Menominee Tribe approves new rules to regulate rafting industry
Tribal officers can fine people not following rules $250-$450
MIDDLETON, Wis. — A Middleton family’s tragedy sparks first-of-its-kind rules to regulate Wisconsin’s rafting industry.
In 2013 News 3 discovered rafting is not regulated by the state. Wisconsin’s boating laws also don’t make rafters wear helmets or life jackets.
Lina Vergara had a jacket on when she was rafting the Wolf River in 2012, but it popped off when she fell in the water, and the 20-year-old drowned. Her family has spoken openly about their fight for safety upgrades.
The new regulations aren’t statewide. Rather, they apply to people who rent equipment from outfitters along the Wolf River that flows through the Menominee Indian Tribe Reservation, which governs itself.
Tribal police officers and wardens will enforce the new rules, which are some of the first in recent memory.
“I’m not sure when the last time was they took a hard look at their rafting laws,” said Rep. Diane Hesselbein, who partnered with the Vergara family to draft Lina’s Law. “I’m grateful the Menominee Nation took it seriously.”
Lina was rafting the rain-swollen Wolf River in July 2012 with equipment from Shotgun Eddy Raft Rental. A News 3 Investigation found rafters sign a release to recognize the risks and Shotgun Eddy recommends they wear life jackets.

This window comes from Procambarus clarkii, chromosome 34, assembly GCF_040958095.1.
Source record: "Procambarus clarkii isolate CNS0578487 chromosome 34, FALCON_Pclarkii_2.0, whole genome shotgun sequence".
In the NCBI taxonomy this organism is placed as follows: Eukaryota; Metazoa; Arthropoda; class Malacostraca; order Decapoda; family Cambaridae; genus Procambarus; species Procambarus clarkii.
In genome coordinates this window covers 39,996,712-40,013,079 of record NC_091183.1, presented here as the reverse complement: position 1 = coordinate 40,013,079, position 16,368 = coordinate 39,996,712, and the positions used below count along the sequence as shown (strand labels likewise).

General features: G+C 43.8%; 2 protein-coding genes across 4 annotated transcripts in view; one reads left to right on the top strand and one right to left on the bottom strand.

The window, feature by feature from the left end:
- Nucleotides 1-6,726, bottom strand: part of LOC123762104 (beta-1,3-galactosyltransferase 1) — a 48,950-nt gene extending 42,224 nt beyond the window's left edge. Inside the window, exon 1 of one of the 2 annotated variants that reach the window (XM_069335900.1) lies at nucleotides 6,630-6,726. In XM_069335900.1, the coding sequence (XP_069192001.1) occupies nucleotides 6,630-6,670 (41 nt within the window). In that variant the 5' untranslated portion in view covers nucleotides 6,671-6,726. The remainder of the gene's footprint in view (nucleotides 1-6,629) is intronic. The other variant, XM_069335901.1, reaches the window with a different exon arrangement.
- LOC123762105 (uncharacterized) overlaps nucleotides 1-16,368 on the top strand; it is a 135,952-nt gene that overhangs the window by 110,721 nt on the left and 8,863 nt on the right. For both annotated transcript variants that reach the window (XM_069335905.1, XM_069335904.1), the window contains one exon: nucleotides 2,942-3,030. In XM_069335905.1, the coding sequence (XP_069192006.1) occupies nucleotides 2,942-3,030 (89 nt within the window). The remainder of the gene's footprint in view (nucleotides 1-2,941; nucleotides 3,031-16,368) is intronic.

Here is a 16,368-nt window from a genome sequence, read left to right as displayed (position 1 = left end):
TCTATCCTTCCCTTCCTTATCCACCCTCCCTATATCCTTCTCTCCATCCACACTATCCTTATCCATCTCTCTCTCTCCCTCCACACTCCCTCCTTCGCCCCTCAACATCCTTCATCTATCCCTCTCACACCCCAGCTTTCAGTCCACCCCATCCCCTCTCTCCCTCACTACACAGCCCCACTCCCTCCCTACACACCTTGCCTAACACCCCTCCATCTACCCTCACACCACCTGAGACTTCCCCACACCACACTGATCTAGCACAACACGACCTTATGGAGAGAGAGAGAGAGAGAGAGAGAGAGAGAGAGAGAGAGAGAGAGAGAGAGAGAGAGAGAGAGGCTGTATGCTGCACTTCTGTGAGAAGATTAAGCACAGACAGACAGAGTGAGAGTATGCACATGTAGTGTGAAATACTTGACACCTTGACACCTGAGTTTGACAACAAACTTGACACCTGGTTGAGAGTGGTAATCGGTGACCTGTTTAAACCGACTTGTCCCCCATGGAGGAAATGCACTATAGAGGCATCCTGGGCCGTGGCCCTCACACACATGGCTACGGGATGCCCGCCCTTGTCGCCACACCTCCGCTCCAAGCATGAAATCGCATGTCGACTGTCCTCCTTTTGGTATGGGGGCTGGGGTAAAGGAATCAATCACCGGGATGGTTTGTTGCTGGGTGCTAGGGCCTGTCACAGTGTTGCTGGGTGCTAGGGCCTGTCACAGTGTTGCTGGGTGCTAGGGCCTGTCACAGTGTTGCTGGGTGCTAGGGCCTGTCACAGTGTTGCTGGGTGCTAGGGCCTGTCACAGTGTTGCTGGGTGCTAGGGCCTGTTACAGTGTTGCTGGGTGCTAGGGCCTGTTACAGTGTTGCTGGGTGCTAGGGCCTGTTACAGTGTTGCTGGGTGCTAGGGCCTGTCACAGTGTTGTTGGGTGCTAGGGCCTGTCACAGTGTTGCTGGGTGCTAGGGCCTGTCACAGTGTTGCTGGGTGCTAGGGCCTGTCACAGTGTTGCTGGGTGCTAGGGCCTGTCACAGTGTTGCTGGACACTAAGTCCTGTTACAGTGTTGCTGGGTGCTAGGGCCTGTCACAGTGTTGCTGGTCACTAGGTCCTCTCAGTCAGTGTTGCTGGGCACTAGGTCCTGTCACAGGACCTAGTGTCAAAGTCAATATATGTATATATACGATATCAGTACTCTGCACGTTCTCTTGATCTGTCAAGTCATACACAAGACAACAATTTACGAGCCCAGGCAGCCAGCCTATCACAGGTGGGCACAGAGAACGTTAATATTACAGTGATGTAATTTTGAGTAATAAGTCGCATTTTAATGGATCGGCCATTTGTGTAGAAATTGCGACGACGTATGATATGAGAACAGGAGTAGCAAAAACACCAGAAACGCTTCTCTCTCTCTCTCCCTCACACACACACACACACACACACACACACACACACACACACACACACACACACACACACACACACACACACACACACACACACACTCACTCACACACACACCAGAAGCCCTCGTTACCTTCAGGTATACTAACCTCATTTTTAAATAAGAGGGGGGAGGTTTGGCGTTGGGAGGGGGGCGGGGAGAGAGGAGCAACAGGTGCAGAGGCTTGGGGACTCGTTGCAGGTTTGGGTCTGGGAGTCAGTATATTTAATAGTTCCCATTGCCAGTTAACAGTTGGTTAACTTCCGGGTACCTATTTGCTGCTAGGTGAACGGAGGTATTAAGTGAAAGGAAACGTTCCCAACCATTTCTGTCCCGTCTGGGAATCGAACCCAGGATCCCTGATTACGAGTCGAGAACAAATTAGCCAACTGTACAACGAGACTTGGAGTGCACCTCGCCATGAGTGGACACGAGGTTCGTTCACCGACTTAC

Until now there were no laws, requirements or regulations to protect rafters.
“She touched so many people’s lives when she was alive and now, even after being gone, she continues,” said Lina’s father, Alejandro Vergara.
The Menominee Indian Tribe adopted the law that in part makes outfitters provide helmets and requires rafters to wear them. The rules also require anyone 16 years old and younger to wear a life jacket at all times.
“People will report when they see things aren’t happening that way,” Hesselbein said. “I don’t really foresee a problem, though, because the Menominee Tribe is very good at following rules.”
“To finally get that call that it passed, like I always say, is bittersweet,” said Coni Vergara-Duhr, Lina’s sister.
The Vergara family’s goal started with a petition, then a yearly run in Lina’s honor, followed by the new regulations to not only make Wisconsin safer, but keep Lina’s memory alive.
The rules also post warning signs at Smokey Falls, a dangerous section of the river, and close the river if it’s flowing too fast.
The rules go into effect immediately, just as the summer rafting season ramps up.
Tribal officers can fine people who don’t follow the rules anywhere from $250 to $450.